Monday, February 9, 2009

The answer to what A-Rod can do to fix this thing...

Quick squawk this morning. Everybody and his brother has suggestions for what Alex Rodriguez can do or say to fix this steroids accusation.

My answer? Nothing. There's nothing he can say or do to clean up this mess. He doesn't have the personality, or the media savvy, to turn fans on his side. Now that he has been tainted by steroids, his image will not quickly recover.

The only thing that might help him is if the other 103 names are quickly revealed, and they include some other big names. That's about it.

I don't need a court of law to tell me that he's guilty of using steroids. I just need his lack of response to the Sports Illustrated allegations to tell me that it's all true.

But what do you think? Leave us a comment!


Jonmouk71 said...

It will be interesting to see if Clemens is one of the 103 others that failed. The other question: if 104 tested positive, how many and who tested negative? If Clemens, per chance, was tested and was negative that would strengthen his case against McNamee.

"Nutball Gazette" said...

What can he do?
Play baseball in Japan. Antything, except stay and play for the Yankees

Anonymous said...

I agree Lisa, there really isn't anything he can do. Pettitte was able to admit it and move on, but I don't think ARod will be given nearly the slack that Pettitte was. He is seen as a fraud and has been disliked by so many for the last several years. I really don't know how he will handle it, but it is sure to be a circus for the Yankees. I would love to see who else is on the list.

Anonymous said...

Lisa, I agree 100%, release the so called "secret list", let the media, management, the union and the players involved take a stance or not. Is A-Rod guilty, probably yes, but he is not alone by a long shot. He was and is a talented baseball player, some say the best overall in baseball(IMO that is not true) You are 100% correct, he does not have the smarts or media savy to comment on this. If baseball is truely interested in cleaning up the game and its image, release the list, let the chips fall where they may and return to real baseball. Personally, I always thought the opting out game he and Boras played with the Yankees was a shame and well planned by Boras, the Yankees were played and have A-Rod for the next 9 years like it or not. How did we ever win those world series with a plain, average 3rd baseman like Scott Brocius!!!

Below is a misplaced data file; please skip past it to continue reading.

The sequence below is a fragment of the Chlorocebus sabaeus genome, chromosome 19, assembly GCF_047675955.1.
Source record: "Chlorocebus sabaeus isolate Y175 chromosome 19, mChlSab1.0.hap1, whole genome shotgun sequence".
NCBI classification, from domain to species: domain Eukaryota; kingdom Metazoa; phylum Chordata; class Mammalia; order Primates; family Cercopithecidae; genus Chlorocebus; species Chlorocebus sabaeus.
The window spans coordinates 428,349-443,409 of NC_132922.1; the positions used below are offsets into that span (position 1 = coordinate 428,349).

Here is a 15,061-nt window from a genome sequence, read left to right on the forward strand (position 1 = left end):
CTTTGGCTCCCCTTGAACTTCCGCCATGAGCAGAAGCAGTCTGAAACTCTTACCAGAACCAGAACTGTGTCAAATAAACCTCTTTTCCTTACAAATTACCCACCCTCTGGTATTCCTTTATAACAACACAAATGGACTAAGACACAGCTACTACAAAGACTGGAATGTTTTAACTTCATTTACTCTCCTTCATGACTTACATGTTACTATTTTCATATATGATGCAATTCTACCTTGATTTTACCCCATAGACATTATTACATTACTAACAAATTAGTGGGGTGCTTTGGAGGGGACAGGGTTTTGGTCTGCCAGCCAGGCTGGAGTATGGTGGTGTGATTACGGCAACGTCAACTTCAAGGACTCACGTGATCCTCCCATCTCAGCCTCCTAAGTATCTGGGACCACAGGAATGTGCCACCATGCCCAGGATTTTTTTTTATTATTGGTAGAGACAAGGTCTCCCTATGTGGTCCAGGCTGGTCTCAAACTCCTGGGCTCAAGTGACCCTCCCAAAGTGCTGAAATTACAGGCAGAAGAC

Uncle Mike said...

Gazette: Putting A-Roid in Japan would put him far away from New York, but the Japanese place a high value on honor. They wouldn't take him.

Maybe we can learn something from them.

Anon: The reason it was different with Pettitte is because Andy never acted like a 24-and-1 guy. He was friendly. He was a good teammate. He was accessible to the media. He never threw his teammates overboard. (That's what we said before you kids started saying, "threw them under the bus.") Andy may have been the best pitcher in baseball on many a given night, but he never acted like it. Although he often talked about being strong in his faith, that faith did guide him to not say, "Look at me! Ain't I special?"

With A-Roid, everything he did said, "Pay some freakin' attention to me! Don't you know who I am? I'm Gumby, dammit!" (Sorry, got carried away there.)

And it's not just that the Yankees won three World Series with Scott Brosius. They won one with a reduced Wade Boggs. They won two with Graig Nettles: Great glove, good power, but a .247 lifetime batting average and struck out too much. They won two with Clete Boyer: A glove roughly equal to Nettles' and some power, but also not much of a hitter. They won five with Gil McDouglad: Good player, but hardly a great one, except in October. They won three with Billy Johnson, who was rather ordinary. They won six with Red Rolfe: Great fielder and a good hitter, but not much power. And they won three with Joe Dugan, who summed up his team's hitting like this: "Combs walks. Koenig singles. Ruth hits one out of the park. Gehrig doubles. Meusel singles. Lazzeri triples. Then Dugan goes in the dirt on his can." (Because pitchers weren't afraid of him.)

Things like this are why Abbott and Costello put "I Don't Know" on third base.

Then there's the Mets and their history of third basemen... but that's a story for another time.

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